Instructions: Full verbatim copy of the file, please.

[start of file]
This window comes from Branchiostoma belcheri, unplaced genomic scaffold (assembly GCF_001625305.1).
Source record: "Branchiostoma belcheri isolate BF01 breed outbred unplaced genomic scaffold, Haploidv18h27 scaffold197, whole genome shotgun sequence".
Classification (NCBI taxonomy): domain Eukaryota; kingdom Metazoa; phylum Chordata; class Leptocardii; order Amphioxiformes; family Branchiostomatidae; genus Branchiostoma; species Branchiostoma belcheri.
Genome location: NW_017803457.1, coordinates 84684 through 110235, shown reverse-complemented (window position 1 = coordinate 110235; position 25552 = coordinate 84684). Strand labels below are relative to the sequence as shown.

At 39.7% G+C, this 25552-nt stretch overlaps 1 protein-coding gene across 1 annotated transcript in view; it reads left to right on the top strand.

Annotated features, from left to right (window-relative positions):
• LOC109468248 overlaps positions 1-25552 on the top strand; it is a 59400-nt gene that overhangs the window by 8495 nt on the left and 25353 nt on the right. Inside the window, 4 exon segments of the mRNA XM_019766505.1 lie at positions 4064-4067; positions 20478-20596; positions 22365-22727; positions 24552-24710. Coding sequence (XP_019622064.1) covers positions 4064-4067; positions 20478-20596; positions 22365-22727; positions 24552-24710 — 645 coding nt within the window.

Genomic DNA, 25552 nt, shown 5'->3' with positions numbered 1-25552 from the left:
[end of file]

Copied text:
This window comes from Branchiostoma belcheri, unplaced genomic scaffold (assembly GCF_001625305.1).
Source record: "Branchiostoma belcheri isolate BF01 breed outbred unplaced genomic scaffold, Haploidv18h27 scaffold197, whole genome shotgun sequence".
Classification (NCBI taxonomy): domain Eukaryota; kingdom Metazoa; phylum Chordata; class Leptocardii; order Amphioxiformes; family Branchiostomatidae; genus Branchiostoma; species Branchiostoma belcheri.
Genome location: NW_017803457.1, coordinates 84684 through 110235, shown reverse-complemented (window position 1 = coordinate 110235; position 25552 = coordinate 84684). Strand labels below are relative to the sequence as shown.

At 39.7% G+C, this 25552-nt stretch overlaps 1 protein-coding gene across 1 annotated transcript in view; it reads left to right on the top strand.

Annotated features, from left to right (window-relative positions):
• LOC109468248 overlaps positions 1-25552 on the top strand; it is a 59400-nt gene that overhangs the window by 8495 nt on the left and 25353 nt on the right. Inside the window, 4 exon segments of the mRNA XM_019766505.1 lie at positions 4064-4067; positions 20478-20596; positions 22365-22727; positions 24552-24710. Coding sequence (XP_019622064.1) covers positions 4064-4067; positions 20478-20596; positions 22365-22727; positions 24552-24710 — 645 coding nt within the window.

Genomic DNA, 25552 nt, shown 5'->3' with positions numbered 1-25552 from the left: